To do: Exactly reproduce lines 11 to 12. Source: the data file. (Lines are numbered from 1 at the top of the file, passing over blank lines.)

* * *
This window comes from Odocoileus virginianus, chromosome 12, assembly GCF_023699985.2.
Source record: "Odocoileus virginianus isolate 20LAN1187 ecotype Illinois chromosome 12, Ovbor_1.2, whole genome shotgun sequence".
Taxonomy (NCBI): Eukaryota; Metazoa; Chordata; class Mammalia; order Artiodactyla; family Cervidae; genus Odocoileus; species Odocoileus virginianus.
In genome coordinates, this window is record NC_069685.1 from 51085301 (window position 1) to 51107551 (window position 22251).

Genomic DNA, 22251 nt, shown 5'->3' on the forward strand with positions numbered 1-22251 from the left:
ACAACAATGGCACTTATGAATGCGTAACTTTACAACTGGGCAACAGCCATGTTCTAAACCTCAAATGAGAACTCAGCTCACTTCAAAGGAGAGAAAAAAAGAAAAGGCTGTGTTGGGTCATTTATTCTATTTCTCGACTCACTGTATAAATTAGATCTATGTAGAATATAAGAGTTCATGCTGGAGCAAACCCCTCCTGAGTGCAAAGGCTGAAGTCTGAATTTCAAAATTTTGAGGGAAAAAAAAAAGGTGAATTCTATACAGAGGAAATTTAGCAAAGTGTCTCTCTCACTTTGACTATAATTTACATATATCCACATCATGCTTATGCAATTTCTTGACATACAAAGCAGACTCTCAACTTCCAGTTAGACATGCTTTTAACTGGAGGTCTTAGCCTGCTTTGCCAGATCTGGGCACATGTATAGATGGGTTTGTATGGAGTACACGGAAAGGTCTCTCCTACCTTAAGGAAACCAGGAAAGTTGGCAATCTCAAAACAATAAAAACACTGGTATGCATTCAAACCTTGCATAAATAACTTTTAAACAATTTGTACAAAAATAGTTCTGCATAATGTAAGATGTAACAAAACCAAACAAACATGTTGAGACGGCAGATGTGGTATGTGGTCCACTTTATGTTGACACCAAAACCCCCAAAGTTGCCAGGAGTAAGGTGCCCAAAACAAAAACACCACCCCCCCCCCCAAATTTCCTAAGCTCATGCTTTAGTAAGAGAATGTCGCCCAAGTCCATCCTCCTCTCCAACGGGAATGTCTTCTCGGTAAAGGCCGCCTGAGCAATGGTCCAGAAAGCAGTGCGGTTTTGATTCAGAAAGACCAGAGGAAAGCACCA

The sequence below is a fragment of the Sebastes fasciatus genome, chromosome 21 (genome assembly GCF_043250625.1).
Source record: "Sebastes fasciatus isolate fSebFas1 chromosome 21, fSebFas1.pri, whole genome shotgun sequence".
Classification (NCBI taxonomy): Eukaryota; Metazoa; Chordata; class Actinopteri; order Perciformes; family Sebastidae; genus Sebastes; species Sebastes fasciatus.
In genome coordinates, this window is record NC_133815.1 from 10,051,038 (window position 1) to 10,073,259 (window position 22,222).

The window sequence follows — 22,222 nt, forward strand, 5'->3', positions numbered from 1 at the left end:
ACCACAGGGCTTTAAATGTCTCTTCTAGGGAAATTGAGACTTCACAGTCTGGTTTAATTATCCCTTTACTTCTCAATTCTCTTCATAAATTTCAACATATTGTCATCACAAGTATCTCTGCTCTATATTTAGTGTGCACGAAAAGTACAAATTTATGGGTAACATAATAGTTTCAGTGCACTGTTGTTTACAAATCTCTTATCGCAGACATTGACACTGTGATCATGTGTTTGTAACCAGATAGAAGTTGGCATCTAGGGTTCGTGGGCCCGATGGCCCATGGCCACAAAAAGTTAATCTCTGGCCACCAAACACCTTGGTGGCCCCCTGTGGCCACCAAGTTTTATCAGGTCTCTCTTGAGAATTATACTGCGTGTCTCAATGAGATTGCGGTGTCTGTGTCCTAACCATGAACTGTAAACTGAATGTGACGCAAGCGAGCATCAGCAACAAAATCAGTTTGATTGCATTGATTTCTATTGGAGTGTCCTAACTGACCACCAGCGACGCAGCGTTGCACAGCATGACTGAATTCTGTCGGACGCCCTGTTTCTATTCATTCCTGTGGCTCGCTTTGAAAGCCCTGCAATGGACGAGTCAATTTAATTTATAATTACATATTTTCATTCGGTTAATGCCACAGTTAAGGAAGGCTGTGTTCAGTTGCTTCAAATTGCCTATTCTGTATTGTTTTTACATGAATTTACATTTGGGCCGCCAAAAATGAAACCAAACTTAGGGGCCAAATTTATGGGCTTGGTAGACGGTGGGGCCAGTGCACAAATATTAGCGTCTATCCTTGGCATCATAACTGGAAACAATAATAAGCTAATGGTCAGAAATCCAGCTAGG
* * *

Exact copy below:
The window sequence follows — 22,222 nt, forward strand, 5'->3', positions numbered from 1 at the left end:
ACCACAGGGCTTTAAATGTCTCTTCTAGGGAAATTGAGACTTCACAGTCTGGTTTAATTATCCCTTTACTTCTCAATTCTCTTCATAAATTTCAACATATTGTCATCACAAGTATCTCTGCTCTATATTTAGTGTGCACGAAAAGTACAAATTTATGGGTAACATAATAGTTTCAGTGCACTGTTGTTTACAAATCTCTTATCGCAGACATTGACACTGTGATCATGTGTTTGTAACCAGATAGAAGTTGGCATCTAGGGTTCGTGGGCCCGATGGCCCATGGCCACAAAAAGTTAATCTCTGGCCACCAAACACCTTGGTGGCCCCCTGTGGCCACCAAGTTTTATCAGGTCTCTCTTGAGAATTATACTGCGTGTCTCAATGAGATTGCGGTGTCTGTGTCCTAACCATGAACTGTAAACTGAATGTGACGCAAGCGAGCATCAGCAACAAAATCAGTTTGATTGCATTGATTTCTATTGGAGTGTCCTAACTGACCACCAGCGACGCAGCGTTGCACAGCATGACTGAATTCTGTCGGACGCCCTGTTTCTATTCATTCCTGTGGCTCGCTTTGAAAGCCCTGCAATGGACGAGTCAATTTAATTTATAATTACATATTTTCATTCGGTTAATGCCACAGTTAAGGAAGGCTGTGTTCAGTTGCTTCAAATTGCCTATTCTGTATTGTTTTTACATGAATTTACATTTGGGCCGCCAAAAATGAAACCAAACTTAGGGGCCAAATTTATGGGCTTGGTAGACGGTGGGGCCAGTGCACAAATATTAGCGTCTATCCTTGGCATCATAACTGGAAACAATAATAAGCTAATGGTCAGAAATCCAGCTAGG